Analysis of SWADE Discus N Wind Speed and Wave Height Time Series. Part II: Quantitative Growth Rates during a Storm

Jorge F. Willemsen Rosenstiel School of Marine and Atmospheric Science, University of Miami, Miami, Florida

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Abstract

In Part I, wind speed and wave height time series obtained from the Discus N buoy during two storm events recorded in the SWADE experiment were analyzed using discrete wavelet packet transforms. One result of the analysis is that distinct tightly bunched wave frequency bands exist that evolve differently from one another in response to the wind. In this paper, that result is confirmed using a more traditional windowed Fourier transform approach. Additionally, the bands in which most of the wave energy is concentrated will be shown to grow in a manner consistent with the Plant formulation during the intervals of most intense growth. That formulation is parsimoniously extended to include the presence of a growing wind, under the hypothesis that wind fluctuations are too rapid for long waves to respond. The model of Al-Zanaidi and Hui will also be considered. Neither one of the formulations is predictive above approximately 0.22 Hz. Finally, the onset and offset times of very rapid wave growth are discussed in terms of associated winds.

Corresponding author address: Dr. Jorge F. Willemsen, RSMAS, University of Miami, 4600 Rickenbacker Causeway, Miami, FL 33149-4160.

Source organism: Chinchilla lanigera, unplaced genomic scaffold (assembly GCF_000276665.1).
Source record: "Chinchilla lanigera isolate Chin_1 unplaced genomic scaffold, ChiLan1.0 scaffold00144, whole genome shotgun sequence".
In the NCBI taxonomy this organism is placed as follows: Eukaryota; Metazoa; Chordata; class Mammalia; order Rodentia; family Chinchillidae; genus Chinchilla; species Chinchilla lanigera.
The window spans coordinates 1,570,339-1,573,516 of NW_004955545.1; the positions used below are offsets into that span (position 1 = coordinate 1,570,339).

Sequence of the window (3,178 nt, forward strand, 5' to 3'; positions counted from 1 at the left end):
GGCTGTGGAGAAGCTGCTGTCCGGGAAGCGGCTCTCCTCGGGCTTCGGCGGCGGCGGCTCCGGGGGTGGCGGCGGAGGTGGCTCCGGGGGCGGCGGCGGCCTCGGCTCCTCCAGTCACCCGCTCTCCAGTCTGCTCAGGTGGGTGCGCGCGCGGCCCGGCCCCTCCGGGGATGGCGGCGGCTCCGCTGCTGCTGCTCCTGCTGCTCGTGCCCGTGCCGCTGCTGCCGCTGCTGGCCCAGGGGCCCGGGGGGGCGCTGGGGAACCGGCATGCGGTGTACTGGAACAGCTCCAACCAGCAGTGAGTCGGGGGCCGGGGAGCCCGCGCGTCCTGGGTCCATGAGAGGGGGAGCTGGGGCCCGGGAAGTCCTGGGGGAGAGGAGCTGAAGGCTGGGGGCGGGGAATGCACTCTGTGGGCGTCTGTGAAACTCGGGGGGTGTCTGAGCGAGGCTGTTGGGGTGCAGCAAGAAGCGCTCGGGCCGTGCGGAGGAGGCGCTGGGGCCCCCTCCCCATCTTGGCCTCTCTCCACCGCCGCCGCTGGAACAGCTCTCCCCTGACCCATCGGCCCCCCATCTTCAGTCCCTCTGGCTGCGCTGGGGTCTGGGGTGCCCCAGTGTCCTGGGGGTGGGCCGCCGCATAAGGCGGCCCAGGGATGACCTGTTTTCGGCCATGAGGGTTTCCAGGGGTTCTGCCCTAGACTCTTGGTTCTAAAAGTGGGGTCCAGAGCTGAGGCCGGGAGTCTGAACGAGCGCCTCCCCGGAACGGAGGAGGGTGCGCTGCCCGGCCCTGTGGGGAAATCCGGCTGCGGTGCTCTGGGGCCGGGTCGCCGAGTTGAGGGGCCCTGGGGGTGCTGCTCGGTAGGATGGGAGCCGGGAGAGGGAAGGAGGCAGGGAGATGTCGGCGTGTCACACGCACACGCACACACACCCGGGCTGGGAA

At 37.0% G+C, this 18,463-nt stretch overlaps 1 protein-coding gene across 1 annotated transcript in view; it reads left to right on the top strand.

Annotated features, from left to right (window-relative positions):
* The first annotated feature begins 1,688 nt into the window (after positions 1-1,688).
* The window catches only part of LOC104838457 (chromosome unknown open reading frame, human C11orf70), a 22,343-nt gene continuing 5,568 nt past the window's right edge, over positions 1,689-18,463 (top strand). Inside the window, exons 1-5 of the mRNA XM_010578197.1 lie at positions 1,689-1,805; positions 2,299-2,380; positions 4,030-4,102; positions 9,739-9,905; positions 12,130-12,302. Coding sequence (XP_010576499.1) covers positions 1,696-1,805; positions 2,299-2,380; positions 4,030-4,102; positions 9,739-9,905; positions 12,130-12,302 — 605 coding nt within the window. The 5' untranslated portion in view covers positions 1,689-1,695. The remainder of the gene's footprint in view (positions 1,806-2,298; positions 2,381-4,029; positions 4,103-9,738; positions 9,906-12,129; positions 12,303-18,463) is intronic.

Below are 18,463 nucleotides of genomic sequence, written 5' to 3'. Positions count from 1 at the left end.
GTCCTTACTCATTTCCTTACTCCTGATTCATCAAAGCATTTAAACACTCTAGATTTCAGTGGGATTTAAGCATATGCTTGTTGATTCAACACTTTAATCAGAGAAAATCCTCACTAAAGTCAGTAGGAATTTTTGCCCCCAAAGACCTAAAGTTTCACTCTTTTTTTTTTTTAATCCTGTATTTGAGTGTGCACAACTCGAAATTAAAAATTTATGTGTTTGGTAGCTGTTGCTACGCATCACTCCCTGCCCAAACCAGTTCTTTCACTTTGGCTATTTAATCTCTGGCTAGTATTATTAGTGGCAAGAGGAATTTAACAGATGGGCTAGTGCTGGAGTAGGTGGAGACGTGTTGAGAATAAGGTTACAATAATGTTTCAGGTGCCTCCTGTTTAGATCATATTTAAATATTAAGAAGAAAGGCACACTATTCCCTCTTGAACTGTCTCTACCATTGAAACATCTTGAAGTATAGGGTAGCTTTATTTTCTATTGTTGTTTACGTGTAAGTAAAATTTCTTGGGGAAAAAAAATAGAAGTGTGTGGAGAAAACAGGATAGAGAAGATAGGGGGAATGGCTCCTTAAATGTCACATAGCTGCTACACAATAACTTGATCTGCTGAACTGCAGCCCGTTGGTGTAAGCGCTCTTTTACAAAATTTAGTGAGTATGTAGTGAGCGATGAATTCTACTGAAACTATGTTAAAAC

Email: Jorge@maya.rsmas.miami.edu

Abstract

In Part I, wind speed and wave height time series obtained from the Discus N buoy during two storm events recorded in the SWADE experiment were analyzed using discrete wavelet packet transforms. One result of the analysis is that distinct tightly bunched wave frequency bands exist that evolve differently from one another in response to the wind. In this paper, that result is confirmed using a more traditional windowed Fourier transform approach. Additionally, the bands in which most of the wave energy is concentrated will be shown to grow in a manner consistent with the Plant formulation during the intervals of most intense growth. That formulation is parsimoniously extended to include the presence of a growing wind, under the hypothesis that wind fluctuations are too rapid for long waves to respond. The model of Al-Zanaidi and Hui will also be considered. Neither one of the formulations is predictive above approximately 0.22 Hz. Finally, the onset and offset times of very rapid wave growth are discussed in terms of associated winds.

Corresponding author address: Dr. Jorge F. Willemsen, RSMAS, University of Miami, 4600 Rickenbacker Causeway, Miami, FL 33149-4160.

Email: Jorge@maya.rsmas.miami.edu

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  • Al-Zanaidi, M. A., and W. H. Hui, 1984: Linear dynamics of wind waves in coupled turbulent air–water flow. Part 1. Theory. J. Fluid Mech.,148, 225–246.

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  • Pierson, W. J., 1990: Dependence of radar backscatter onenvironmental parameters. Vol. 2, Surface Waves and Fluxes, G. L. Geernaert and W. L. Plant, Eds., Kluwer Academic, 173–220.

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  • Plant, W. L., 1982: Mechanics of ocean surface waves. J. Geophys. Res.,87C, 1961–1967.

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  • Willemsen, J. F., 1995: Analysis of SWADE Discus N wind speed and wave height time series. Part I: Discrete wavelet packet representations. J. Atmos. Oceanic Technol.,12, 1248–1270.

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